When the family of Jacob descended to Egypt their number was seventy. Many years went by, Joseph and those who knew him had passed away. The small family that had come to Egypt had multiplied greatly and the land was filled with them. A new king came to power. He feared the large crowd of foreigners living in his land and decided to make them his slaves. But the harder he worked them, the greater they grew. The Pharaoh decided to take more drastic measures. He ordered all baby boys to be killed after birth.
Baby Moses was born and we know the famous story, of how his mother hid him for three months. She made him a basket and put him in the water, close to where the Pharaoh’s daughter would bath. His big sister Miriam stood nearby to keep watch. While all other baby boys were killed, Moses lived. He would eventually lead the people of Israel out of Egypt and bring them to the borders of the promised land.
This week we celebrated the birth of Jesus. Also his birth has a terrible story of baby boys being killed connected to it. King Herod feared what the news of the Newborn King could do to his reign so when the Magi came to him he asked secretly when the star had appeared. He asked them to let him know where he could find the child. What he didn’t tell them was that he planned to kill the child. The Magi were warned in a dream not to go back to Herod.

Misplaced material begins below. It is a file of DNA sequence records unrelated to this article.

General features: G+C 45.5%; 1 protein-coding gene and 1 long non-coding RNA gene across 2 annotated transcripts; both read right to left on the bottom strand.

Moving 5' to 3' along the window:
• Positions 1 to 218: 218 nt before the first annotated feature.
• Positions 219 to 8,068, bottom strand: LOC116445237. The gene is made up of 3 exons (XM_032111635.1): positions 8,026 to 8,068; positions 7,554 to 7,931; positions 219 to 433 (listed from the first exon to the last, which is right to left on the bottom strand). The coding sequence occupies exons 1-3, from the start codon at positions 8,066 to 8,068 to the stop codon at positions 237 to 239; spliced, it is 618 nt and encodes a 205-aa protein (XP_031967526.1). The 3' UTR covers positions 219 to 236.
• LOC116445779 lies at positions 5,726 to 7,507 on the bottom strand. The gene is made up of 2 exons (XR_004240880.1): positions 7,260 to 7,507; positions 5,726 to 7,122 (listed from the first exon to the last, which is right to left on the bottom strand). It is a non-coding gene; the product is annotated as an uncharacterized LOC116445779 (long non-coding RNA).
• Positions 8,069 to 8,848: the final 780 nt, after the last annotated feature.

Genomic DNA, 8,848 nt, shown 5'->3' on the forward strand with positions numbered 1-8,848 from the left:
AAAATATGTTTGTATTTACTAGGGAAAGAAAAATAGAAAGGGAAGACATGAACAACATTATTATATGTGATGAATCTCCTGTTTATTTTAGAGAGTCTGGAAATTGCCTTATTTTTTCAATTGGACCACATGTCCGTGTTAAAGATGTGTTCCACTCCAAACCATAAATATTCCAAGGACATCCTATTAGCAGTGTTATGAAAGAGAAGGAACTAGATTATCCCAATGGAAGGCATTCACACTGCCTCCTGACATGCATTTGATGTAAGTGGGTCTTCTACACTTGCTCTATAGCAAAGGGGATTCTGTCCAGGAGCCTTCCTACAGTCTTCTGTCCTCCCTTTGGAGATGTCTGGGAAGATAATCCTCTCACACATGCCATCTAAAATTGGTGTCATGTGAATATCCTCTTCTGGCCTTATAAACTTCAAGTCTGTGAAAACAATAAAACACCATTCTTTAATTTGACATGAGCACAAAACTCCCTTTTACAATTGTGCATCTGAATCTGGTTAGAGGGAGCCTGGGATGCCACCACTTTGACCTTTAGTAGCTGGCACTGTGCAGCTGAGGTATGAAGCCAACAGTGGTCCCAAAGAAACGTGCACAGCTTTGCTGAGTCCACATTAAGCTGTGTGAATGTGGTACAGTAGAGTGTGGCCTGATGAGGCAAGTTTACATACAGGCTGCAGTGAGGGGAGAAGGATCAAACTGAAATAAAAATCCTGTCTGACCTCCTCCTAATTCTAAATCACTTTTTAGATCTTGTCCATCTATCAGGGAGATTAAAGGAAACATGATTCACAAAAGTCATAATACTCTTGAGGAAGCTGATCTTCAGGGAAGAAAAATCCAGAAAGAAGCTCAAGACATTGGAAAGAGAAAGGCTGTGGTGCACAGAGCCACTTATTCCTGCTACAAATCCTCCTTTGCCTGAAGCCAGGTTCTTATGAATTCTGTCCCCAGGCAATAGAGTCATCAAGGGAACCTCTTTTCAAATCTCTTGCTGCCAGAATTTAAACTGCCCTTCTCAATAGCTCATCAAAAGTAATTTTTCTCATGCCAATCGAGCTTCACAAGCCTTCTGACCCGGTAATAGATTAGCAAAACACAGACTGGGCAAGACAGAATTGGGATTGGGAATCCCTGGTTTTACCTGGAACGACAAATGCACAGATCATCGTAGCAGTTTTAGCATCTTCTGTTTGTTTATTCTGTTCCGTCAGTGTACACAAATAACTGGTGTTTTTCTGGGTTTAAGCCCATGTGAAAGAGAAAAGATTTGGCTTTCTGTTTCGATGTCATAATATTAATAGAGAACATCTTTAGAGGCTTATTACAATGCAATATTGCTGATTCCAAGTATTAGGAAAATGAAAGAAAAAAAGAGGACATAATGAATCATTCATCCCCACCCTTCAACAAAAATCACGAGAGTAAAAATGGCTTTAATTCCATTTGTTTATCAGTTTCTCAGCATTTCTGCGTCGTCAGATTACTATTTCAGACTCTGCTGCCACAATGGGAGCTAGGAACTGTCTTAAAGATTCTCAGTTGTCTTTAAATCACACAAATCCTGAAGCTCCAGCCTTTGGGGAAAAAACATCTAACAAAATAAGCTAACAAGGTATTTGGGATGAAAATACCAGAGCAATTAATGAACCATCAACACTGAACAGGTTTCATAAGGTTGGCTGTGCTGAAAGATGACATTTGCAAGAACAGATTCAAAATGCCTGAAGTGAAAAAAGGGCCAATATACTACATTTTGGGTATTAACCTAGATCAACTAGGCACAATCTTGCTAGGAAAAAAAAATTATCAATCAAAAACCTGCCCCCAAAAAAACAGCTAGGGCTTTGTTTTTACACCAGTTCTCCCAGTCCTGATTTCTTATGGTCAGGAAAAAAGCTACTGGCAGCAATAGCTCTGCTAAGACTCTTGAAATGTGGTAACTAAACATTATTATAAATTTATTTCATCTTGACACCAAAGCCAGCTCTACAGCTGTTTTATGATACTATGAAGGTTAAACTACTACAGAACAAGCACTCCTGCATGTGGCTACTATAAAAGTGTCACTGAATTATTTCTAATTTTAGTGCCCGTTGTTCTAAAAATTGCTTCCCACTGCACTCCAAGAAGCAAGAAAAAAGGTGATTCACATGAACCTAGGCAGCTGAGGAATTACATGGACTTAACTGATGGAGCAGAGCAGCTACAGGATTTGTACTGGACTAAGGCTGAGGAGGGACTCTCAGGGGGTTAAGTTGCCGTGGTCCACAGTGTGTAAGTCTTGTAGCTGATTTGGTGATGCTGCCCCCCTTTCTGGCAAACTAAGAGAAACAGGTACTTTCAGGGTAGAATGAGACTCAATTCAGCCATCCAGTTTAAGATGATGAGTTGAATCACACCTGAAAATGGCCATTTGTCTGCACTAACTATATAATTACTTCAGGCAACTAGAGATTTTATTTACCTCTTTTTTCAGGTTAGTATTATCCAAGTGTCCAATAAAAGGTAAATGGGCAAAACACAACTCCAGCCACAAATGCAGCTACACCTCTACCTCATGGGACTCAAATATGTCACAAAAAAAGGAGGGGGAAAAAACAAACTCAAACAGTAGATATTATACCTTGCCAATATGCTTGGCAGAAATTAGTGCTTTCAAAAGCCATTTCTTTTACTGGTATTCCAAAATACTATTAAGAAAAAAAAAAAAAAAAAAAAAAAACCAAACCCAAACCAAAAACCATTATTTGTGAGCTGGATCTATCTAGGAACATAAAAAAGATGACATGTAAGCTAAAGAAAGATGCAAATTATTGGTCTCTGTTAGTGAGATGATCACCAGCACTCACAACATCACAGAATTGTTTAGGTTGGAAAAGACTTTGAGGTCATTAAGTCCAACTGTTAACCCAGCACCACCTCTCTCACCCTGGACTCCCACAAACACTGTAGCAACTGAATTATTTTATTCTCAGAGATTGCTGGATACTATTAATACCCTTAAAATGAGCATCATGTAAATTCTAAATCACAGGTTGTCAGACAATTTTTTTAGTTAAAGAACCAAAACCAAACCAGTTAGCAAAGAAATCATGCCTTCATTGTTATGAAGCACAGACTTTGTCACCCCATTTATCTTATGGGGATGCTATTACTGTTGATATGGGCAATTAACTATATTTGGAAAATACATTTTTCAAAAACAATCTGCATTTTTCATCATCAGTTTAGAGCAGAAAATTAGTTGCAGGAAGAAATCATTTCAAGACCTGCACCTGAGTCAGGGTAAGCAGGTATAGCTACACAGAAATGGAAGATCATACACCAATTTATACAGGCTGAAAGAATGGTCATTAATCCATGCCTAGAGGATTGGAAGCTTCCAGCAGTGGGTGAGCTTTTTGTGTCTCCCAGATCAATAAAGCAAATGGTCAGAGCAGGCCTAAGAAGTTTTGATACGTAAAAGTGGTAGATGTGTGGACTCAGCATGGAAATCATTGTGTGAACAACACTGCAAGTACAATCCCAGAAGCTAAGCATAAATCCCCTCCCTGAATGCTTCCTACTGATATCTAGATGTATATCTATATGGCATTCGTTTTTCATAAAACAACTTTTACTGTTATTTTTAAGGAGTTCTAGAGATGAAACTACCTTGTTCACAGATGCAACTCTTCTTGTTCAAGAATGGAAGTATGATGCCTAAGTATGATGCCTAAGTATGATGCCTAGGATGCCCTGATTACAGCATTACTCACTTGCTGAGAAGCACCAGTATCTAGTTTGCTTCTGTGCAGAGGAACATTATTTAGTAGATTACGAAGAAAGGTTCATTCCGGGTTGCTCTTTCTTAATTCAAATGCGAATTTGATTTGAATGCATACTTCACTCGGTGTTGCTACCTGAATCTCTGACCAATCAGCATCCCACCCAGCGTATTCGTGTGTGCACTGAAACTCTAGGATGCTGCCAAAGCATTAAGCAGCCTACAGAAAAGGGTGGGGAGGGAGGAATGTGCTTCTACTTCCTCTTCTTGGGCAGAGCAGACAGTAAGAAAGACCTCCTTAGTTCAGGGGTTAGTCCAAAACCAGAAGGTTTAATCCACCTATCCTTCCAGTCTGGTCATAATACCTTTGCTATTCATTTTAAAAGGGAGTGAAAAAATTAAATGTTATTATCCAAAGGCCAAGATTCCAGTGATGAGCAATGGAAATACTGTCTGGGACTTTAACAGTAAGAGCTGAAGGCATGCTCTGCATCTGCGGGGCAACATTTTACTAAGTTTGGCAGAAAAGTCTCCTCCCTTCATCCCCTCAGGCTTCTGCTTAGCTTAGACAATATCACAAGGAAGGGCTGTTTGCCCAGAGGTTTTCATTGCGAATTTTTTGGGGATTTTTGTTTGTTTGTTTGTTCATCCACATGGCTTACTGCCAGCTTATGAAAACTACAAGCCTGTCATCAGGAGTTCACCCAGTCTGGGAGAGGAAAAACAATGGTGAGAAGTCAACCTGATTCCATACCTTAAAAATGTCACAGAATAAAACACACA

“When Herod realized that he had been outwitted by the Magi, he was furious, and gave orders to kill all the boys in Bethlehem and its vicinity who where two years old and under, in accordance with the time he had learned from the Magi.” Matthew 2:16
While all the other baby boys were killed, Jesus lived. The angel of the Lord had appeared to Joseph in a dream and told him to take the child and his mother to safety. He would eventually die at the cross for the sins of the world, conquer death itself, and allow for all of us to have access to the Promised Land.
Both Pharaoh and Herod were evil men who committed horrible acts against the most vulnerable ones. Their motivation was fear and it almost lead to killing the savior, twice. Over and over the Lord tells us in His word not to be afraid. “Fear not” is written over eighty times in the bible. Actions fueled by fear can have terrible consequences as we see in the two stories we read this week. While our actions will likely not be wicked or evil, it is good to be aware of what motivates us. The Lord Jesus himself gives us a much better motivator; peace, His peace by the Holy Spirit.
“Peace I leave with you; my peace I give you. I do not give to you as the world gives. Do not let your hearts be troubled and do not be afraid.” John 14:27
May our actions be motivated by the Holy Spirit and the Peace that only the Lord gives.